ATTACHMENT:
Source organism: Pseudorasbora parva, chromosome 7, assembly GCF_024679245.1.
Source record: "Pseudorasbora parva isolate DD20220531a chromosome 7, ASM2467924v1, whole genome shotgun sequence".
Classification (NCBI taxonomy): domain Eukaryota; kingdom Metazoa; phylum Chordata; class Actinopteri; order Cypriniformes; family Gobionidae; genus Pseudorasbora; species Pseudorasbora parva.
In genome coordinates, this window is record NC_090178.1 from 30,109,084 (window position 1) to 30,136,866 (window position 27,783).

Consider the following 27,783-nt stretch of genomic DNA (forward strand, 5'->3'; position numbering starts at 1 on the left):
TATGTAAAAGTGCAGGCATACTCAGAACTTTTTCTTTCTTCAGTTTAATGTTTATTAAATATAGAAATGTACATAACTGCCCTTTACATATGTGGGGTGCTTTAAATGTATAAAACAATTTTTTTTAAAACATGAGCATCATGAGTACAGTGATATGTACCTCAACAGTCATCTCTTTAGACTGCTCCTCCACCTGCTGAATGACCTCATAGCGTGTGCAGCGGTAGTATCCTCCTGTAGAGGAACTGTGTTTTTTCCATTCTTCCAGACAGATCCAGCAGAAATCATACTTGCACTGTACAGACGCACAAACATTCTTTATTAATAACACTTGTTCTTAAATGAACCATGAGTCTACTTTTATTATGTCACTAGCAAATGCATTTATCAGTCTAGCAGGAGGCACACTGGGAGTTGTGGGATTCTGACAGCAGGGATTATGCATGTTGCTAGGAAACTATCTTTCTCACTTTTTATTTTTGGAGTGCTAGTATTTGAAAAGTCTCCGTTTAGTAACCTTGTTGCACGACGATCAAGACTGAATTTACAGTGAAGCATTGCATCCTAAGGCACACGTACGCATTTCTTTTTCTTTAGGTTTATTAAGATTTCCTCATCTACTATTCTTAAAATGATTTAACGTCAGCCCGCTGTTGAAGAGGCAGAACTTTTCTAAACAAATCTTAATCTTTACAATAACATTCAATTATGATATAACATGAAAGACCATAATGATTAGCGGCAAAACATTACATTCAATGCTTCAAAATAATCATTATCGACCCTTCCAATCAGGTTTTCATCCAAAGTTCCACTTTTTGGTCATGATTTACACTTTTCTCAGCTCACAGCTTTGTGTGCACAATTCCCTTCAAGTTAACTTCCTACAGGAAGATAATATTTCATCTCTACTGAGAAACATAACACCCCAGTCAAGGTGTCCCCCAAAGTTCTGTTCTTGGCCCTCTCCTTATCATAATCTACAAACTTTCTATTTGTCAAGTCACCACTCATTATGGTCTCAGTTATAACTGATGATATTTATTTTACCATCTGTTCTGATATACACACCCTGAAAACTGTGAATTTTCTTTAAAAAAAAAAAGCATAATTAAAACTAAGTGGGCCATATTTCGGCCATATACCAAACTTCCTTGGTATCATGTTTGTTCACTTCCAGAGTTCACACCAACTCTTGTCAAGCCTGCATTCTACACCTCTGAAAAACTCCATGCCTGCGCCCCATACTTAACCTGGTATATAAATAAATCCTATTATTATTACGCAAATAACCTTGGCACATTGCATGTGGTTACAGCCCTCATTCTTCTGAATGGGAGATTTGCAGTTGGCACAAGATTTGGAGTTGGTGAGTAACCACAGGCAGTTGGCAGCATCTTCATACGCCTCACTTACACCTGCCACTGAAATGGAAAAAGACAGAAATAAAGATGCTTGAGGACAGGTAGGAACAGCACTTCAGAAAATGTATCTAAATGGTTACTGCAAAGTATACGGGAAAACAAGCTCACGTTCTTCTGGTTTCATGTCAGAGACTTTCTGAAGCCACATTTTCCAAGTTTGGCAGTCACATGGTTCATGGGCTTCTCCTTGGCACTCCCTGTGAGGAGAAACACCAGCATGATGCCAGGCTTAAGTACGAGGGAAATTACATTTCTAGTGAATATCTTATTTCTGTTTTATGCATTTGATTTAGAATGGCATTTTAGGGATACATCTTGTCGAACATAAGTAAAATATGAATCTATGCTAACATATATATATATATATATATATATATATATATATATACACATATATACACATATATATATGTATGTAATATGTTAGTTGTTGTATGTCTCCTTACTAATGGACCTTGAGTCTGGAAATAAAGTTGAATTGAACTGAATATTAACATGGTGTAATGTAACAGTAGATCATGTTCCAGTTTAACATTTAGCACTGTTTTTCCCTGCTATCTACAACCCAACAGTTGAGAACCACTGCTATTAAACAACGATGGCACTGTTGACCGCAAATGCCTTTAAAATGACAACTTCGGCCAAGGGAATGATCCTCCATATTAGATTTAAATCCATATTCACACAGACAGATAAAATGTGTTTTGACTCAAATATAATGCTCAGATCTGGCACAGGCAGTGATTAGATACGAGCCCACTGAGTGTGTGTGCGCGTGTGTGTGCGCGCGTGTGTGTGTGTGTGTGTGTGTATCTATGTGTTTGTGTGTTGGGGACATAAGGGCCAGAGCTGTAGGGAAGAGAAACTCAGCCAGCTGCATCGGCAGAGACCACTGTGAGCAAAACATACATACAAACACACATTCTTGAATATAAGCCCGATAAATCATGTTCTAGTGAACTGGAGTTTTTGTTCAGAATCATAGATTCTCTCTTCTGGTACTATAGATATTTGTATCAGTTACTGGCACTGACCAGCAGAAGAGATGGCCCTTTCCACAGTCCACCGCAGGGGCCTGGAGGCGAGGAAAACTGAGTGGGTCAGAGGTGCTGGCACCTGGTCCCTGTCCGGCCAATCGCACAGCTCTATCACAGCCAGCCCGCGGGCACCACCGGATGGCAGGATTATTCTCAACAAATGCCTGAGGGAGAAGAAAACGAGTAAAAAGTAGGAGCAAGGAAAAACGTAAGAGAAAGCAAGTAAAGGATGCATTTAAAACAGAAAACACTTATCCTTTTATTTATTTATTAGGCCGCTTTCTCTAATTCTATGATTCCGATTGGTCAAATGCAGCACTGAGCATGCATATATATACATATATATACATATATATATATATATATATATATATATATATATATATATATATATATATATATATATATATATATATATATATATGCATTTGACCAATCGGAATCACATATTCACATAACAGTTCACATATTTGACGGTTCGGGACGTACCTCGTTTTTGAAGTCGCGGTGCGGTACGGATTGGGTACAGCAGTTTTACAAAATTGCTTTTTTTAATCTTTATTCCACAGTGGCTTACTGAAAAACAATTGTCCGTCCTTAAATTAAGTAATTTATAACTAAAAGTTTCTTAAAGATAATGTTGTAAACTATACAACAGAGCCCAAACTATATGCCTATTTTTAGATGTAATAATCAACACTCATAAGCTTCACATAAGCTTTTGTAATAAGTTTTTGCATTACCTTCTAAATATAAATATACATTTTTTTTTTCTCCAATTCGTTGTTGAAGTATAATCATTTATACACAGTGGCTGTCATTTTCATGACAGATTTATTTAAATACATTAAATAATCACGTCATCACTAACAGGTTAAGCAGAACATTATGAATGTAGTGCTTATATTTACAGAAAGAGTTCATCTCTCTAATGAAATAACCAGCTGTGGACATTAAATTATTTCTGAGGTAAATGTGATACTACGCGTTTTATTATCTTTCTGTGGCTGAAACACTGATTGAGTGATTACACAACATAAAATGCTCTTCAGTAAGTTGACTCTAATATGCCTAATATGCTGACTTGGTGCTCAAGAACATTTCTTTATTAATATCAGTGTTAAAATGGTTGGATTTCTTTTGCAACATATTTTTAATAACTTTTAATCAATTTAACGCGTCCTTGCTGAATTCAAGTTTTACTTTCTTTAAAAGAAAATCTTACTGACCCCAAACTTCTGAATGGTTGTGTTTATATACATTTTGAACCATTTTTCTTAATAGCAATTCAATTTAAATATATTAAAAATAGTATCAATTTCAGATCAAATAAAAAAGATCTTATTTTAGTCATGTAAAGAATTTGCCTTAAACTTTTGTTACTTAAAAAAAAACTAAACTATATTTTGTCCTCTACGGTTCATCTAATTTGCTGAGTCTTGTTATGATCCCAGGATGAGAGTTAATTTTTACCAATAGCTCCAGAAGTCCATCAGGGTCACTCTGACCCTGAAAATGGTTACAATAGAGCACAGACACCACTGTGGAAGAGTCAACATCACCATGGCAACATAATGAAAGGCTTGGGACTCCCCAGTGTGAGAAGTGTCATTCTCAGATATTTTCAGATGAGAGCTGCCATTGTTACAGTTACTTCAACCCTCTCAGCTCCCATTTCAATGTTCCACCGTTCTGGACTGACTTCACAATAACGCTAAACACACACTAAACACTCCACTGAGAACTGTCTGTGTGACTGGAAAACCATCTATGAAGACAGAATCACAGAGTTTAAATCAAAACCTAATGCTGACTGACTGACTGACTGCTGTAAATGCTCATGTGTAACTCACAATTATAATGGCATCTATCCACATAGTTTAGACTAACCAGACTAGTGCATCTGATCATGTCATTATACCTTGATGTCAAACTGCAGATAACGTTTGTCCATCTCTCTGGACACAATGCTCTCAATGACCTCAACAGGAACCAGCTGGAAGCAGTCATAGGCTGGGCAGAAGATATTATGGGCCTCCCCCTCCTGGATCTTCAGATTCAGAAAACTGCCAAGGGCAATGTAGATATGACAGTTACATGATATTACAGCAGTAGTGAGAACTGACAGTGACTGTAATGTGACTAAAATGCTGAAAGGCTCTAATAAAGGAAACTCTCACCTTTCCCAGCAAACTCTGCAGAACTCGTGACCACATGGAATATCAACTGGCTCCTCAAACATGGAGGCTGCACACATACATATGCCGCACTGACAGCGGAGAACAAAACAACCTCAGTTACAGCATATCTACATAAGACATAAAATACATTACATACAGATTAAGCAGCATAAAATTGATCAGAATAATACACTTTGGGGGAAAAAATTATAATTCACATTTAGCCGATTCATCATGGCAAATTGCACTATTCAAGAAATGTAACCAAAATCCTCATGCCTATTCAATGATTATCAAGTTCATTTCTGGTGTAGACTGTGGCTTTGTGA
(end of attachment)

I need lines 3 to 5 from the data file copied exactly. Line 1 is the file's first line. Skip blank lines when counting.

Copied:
Classification (NCBI taxonomy): domain Eukaryota; kingdom Metazoa; phylum Chordata; class Actinopteri; order Cypriniformes; family Gobionidae; genus Pseudorasbora; species Pseudorasbora parva.
In genome coordinates, this window is record NC_090178.1 from 30,109,084 (window position 1) to 30,136,866 (window position 27,783).

Consider the following 27,783-nt stretch of genomic DNA (forward strand, 5'->3'; position numbering starts at 1 on the left):